The Adoption and Children (Scotland) Act 2007 came into force on 28th September 2009, making major changes to the law surrounding adoption, writes solicitor Gus Macaulay. The press has focused much of its attention on the fact that it will now be possible for a same-sex couple to adopt a child together.
However, the act also makes other important provisions.
Some of the key changes are: The Act introduces a completely new order which can be granted in respect of a child, a “Permanence Order”. The new orders will be granted in respect of children who can no longer live with their families for some reason. They are designed to be a flexible way of giving certain rights and responsibilities in respect of the child to the Local Authority. It is hoped that they can be tailored to each child’s needs.
The Act increases Local Authorities’ duty to provide services to a wide range of people affected by the adoption process. Once the Local Authority has deemed somebody to be in need of such support services they will have to compile an ‘Adoption Support Plan’, setting out the support which will be offered. As a result of the new act, the opportunity to adopt as a couple now extends to a much wider range of people. So long as a couple is a “relevant couple”, they are eligible to adopt in this way; civil partners and cohabiting couples who are not married or in a civil partnership, as well as married couples can now consider it.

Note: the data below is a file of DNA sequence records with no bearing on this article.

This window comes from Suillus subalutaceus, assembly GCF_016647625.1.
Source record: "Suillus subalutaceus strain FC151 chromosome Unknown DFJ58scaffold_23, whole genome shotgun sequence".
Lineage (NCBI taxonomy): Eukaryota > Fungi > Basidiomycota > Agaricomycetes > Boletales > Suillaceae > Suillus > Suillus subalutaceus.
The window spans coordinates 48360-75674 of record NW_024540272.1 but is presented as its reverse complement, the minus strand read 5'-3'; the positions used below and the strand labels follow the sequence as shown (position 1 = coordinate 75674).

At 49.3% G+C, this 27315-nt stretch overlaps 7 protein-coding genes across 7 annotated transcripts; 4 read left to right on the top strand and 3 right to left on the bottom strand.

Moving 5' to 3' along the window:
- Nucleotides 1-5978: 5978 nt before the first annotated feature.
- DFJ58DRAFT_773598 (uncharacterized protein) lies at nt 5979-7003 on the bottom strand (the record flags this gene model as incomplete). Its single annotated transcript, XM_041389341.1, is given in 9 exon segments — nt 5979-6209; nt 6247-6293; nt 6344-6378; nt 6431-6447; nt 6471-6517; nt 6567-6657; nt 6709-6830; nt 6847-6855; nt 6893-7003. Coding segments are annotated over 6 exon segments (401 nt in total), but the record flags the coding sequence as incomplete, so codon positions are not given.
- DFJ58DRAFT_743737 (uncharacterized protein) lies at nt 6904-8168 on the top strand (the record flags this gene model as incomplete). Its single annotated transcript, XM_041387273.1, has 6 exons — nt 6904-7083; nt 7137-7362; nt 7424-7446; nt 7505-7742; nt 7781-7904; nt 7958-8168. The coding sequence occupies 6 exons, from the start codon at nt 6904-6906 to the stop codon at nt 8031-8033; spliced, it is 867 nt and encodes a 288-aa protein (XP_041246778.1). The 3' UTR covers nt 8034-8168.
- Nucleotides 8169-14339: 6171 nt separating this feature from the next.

Adoption by step-parents constitutes an increasingly large portion of adoptions in Scotland and the extended concept of a “relevant couple” also applies to these kinds of adoptions. Someone who is married to, in a civil partnership with, or cohabiting with a parent of a child is eligible to adopt them under the act.